Being the hands and feet of Jesus in a warzone

Laura Douglas-Beveridge talks to a patient at the Samaritan's Purse field hospital in Ukraine.(Photo: Samaritan's Purse)

British doctor Laura Douglas-Beveridge, 33, has just returned to the UK after serving for three weeks at Samaritan Purse's field hospital in Ukraine. She speaks to Christian Today about the trauma she witnessed but also how her faith inspired and sustained her.

CT: How different was what you encountered there from what you might be dealing with as a doctor day-to-day here in the UK?

Laura: The differences were pretty enormous. People had quite extreme presentations with illnesses that had really deteriorated after having to flee without their medications etc. The combination of having to travel for several days, with injuries and delays to receiving treatment meant that they often developed infections or had complications that potentially needed surgery. This was quite a different set of challenges from what we would see in a stable environment where you could treat someone immediately at the time they had sustained that injury or where someone was able to look after their own health.

But then at the same time, there were also a lot of similarities. People are still people wherever they are in the world and the things that bring hope to people are often the same - showing kindness and compassion, just spending a few moments to listen to someone and help them feel heard. Those things are exactly what we would try to bring to patients at home here in the UK as well.

CT: Did you feel afraid going into a warzone?

Laura: I think some apprehension is an appropriate response but I was reassured knowing that I was going with an amazing organisation doing everything they could to keep us and the patients as safe as possible, and I would be working with a team of incredibly skilled and experienced colleagues who have worked in challenging environments before. My husband and I had a strong sense of peace that this was something I felt called to do. That gave me a sense of calm despite it being a very difficult situation.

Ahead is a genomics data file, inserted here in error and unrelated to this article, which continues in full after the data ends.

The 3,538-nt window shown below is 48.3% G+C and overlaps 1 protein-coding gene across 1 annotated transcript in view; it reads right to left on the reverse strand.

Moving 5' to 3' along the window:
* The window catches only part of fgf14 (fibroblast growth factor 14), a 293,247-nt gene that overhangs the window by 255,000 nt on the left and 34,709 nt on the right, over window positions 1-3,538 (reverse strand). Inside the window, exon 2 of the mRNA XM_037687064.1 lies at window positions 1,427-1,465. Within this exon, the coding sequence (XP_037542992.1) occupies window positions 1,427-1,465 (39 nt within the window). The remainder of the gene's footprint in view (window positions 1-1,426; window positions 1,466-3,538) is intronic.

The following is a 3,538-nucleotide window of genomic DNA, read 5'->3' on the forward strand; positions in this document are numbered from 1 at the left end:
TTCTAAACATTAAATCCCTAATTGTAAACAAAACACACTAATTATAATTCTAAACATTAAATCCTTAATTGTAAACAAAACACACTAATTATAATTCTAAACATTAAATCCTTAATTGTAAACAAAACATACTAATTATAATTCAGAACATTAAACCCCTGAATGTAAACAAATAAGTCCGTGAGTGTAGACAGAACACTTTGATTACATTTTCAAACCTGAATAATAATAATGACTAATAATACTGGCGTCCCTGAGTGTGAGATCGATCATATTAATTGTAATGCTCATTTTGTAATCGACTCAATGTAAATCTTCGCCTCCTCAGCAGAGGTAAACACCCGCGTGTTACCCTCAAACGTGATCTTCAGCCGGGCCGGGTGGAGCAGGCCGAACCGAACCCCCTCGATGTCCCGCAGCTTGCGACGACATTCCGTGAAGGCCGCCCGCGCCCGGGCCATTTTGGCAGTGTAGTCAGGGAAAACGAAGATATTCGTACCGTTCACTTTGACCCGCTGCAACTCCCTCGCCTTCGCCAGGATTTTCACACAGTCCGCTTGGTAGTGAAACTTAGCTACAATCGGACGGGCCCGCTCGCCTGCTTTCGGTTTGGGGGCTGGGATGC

CT: Aside from all the physical difficulties, what kind of emotional toll is the war taking on the patients you encountered?

Laura: People presented in all sorts of different ways. For some, they were in a very emotional state and upset and distressed. For some, there was a numbness where they just weren't able to take in what was going on around them. And then for others it presented as physical symptoms. This was particularly the case among some of the children who would be brought in complaining of tummy pain or feeling sick, and actually it wasn't that there was a medical problem; they were simply feeling the physical effects of psychological trauma. I have two young children myself so it was quite upsetting to see the little ones really feeling the effects of what they had seen.

That's where the pastoral element that Samaritan's Purse tries to bring in is so helpful, because they recognise that so many of the needs that people have are psychological and trauma-related, and so to address those on the frontline is one of the biggest things that we can do to support the patients.

CT: Did being a Christian play into your decision to go and did it help sustain you once you were there?

Laura: Absolutely. I felt I had practical skills I could bring into that situation, but there was also that feeling of being called to something and that sense of peace that I talked about earlier. My husband and I talked about it when the call came through from SP asking if anyone was available to be deployed. There was just a sense of peace and we prayed together about it and decided that if it's where God wants me to be, let's go for it. So it was a family decision in faith that we made together.